January 18, 2022
June 16, 2022

The evolution of mobile for business

Since the advent of the modern Mobile phone (and most date that as Steve Job’s introduction of the original, non 3G iPhone in 2008), enterprise software vendors have had a love/hate relationship with them.

A man looking a mobile phone

Where have we been?

Since the advent of the modern Mobile phone, enterprise software vendors have had a love/hate relationship with them.

We've seen both vendors and consumers of software go through something akin to the five stages of grief at the disruption that first iPhone bought:

Denial

It’ll never catch on! People working off a phone! Hah! Even BlackBerry cannot make that work!

Anger

These upstarts in consumer electronics! Imagining that they an displace Nokia! The Arrogance!

Bargaining

Well, maybe iPhones will be OK for email, but they’ll never get this whole ‘ecosystem’ and app store-thing off the ground! That’s the preserve of people like us!

Depression

Well, they are doing OK right now, with these fancy iPhones and now Android things, but it’s a grave misstep: Wait till Windows Mobile comes along with it’s enterprise-level tools, that’s when we’ll be back on top.

Acceptance

Look, if mobile ecosystems are now a thing, then I suppose I’ll have to give my customers what they want. Even if they are wrong about this whole mobile malarky.

Where are we now with mobile?

We are (obviously) now deep into that Acceptance phase, but it’d be hard to argue that everyone has gotten their heads entirely around what Mobility means in the context of their products: we’ve all seen scenarios where vendors are so desperate to tick the ‘Mobility’ box that they start considering launching (just as an example) CAD solutions for an iPhone.

This ignoring of context/use-case is something that we’ve been careful to avoid doing at Shipnet. This doesn’t mean that we don’t want Mobile- quite the opposite. What we want is Mobility, but done right.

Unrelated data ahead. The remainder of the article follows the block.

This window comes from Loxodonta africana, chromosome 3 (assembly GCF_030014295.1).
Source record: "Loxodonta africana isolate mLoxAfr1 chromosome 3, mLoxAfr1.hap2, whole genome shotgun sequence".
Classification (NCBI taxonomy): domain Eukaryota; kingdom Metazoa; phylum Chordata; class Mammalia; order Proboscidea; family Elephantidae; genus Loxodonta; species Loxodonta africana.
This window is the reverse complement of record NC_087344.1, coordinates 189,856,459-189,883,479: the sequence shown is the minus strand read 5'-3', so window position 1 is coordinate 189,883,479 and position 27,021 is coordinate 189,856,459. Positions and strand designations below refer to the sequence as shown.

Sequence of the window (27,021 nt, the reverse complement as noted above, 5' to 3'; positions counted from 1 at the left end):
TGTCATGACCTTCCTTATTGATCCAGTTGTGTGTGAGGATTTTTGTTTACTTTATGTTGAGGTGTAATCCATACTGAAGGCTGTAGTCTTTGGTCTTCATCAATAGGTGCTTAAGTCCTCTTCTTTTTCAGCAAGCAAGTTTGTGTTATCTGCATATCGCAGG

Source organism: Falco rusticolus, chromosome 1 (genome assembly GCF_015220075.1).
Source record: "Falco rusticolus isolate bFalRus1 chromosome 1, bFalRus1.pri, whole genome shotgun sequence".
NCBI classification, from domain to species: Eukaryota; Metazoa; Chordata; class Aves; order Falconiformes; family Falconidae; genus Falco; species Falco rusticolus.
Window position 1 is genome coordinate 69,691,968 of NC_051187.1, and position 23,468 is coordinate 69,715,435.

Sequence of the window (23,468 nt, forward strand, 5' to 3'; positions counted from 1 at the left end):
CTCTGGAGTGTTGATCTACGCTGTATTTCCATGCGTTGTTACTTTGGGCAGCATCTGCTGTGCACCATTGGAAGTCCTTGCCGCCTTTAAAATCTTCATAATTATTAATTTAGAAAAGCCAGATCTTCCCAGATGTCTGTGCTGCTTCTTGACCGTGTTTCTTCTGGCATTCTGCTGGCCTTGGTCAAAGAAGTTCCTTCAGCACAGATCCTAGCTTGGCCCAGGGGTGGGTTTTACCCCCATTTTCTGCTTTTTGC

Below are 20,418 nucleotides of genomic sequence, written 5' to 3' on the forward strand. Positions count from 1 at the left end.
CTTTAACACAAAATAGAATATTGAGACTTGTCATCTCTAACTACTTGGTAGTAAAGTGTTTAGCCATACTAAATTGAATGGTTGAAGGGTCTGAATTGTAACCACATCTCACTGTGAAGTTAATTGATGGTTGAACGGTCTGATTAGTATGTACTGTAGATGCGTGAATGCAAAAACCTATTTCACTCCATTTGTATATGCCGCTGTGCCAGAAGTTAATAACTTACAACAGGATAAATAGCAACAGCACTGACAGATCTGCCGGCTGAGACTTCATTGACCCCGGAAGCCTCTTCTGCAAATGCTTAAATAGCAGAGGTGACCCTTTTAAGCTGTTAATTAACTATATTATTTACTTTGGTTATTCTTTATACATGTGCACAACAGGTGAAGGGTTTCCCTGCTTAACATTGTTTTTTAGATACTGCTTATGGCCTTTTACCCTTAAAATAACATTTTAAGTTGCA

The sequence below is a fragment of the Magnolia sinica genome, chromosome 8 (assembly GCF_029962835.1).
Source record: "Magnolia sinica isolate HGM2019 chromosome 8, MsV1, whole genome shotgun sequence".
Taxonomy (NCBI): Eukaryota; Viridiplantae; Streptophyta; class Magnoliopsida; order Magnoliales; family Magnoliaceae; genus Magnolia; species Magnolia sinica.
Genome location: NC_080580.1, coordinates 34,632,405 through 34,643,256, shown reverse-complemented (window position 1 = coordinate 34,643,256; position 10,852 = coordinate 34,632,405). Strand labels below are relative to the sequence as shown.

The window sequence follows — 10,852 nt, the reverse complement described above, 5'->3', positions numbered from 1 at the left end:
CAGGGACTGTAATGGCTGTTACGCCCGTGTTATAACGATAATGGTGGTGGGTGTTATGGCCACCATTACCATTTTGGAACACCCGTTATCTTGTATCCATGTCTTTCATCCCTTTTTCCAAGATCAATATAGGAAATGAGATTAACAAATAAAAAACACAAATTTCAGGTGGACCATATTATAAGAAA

As evidence of this, we present our first native mobile app- Launched in August this year. It is an accompaniment to our DryDocking Cloud solution. That product runs neatly on any mobile device already (it’s a PWA, or Progressive Web App), but what it doesn’t do was work offline, nor does it leverage most effectively the media and video functionality of mobile devices. So we built a Native app so engineers could use it in areas where mobile functionality was not available (like inside a ship in DryDock). See? The mix of technology and use case improves the offer, not distracts from the proposition.

What's next? 

Forthcoming mobile apps also play in that same butter zone- Inspections will follow later this year, and that will give anyone with a mobile phone the ability to do xx and yy whilst onboard a vessel (an environment where connectivity is never a given). Analytics- allowing anyone the opportunity to view and interact with the Dashboards in Shipnet One- is also coming too, allowing users to review all aspects of their business’ performance even when onboard a plane or in similar ‘off net’ situations.

So that’s our commitment on Mobile

We do it, because people want it, but they only need it when it’s done right. More to come in 2022 on this.

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